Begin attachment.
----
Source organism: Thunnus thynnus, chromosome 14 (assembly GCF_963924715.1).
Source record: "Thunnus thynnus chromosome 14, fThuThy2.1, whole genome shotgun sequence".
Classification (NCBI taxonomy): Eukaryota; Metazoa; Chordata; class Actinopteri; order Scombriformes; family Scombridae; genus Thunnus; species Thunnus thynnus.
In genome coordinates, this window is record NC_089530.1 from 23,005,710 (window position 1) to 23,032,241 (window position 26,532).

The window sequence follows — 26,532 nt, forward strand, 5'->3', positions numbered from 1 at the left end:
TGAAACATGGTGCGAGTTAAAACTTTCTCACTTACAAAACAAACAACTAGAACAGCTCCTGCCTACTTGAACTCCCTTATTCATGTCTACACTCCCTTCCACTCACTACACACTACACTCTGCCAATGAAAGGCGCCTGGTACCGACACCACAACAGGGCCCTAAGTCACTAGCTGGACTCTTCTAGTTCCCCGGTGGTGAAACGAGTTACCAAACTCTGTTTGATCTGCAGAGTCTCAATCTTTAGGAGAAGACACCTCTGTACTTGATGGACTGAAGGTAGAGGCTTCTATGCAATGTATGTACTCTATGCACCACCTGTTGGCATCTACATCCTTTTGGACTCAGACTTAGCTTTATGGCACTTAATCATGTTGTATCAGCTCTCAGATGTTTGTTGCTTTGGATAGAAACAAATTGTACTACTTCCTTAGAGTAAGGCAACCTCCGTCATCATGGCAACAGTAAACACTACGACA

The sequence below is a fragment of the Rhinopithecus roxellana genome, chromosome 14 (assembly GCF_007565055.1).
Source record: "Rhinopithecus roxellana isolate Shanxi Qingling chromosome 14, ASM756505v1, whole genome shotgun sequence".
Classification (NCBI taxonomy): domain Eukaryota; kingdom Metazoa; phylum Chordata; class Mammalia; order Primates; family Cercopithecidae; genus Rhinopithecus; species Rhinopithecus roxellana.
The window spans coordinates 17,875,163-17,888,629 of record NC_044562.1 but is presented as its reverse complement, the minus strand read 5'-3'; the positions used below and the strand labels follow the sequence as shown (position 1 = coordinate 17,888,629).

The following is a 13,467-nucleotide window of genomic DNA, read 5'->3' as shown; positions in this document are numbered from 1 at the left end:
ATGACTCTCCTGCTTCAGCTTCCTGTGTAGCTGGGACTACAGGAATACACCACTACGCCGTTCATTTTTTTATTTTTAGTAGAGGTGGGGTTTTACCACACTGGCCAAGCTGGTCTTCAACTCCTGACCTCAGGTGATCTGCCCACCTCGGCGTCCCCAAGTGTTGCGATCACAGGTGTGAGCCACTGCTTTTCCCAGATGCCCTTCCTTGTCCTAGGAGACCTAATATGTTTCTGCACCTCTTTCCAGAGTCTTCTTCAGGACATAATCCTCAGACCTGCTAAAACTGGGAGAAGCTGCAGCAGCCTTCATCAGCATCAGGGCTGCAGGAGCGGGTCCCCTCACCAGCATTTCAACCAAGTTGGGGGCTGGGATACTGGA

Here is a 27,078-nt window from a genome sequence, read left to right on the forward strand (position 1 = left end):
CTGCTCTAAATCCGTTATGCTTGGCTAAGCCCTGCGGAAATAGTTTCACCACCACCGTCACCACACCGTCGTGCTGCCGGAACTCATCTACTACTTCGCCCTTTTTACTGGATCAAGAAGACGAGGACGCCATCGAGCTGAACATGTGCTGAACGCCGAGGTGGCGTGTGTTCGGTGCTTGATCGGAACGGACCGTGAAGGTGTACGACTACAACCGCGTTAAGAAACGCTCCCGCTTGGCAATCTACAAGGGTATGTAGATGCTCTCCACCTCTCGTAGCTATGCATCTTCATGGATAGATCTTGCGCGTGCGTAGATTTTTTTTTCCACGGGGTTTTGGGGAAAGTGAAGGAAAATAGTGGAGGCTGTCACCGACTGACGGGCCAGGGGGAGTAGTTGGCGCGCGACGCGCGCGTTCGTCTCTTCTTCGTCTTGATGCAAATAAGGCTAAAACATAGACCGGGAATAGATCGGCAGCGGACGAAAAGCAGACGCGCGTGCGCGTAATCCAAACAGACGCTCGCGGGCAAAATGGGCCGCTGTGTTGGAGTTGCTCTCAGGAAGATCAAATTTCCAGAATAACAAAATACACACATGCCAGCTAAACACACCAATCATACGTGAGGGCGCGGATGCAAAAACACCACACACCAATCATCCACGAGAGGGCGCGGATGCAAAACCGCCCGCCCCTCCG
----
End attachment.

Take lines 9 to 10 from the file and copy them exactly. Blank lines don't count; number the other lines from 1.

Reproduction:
Classification (NCBI taxonomy): domain Eukaryota; kingdom Metazoa; phylum Chordata; class Mammalia; order Primates; family Cercopithecidae; genus Rhinopithecus; species Rhinopithecus roxellana.
The window spans coordinates 17,875,163-17,888,629 of record NC_044562.1 but is presented as its reverse complement, the minus strand read 5'-3'; the positions used below and the strand labels follow the sequence as shown (position 1 = coordinate 17,888,629).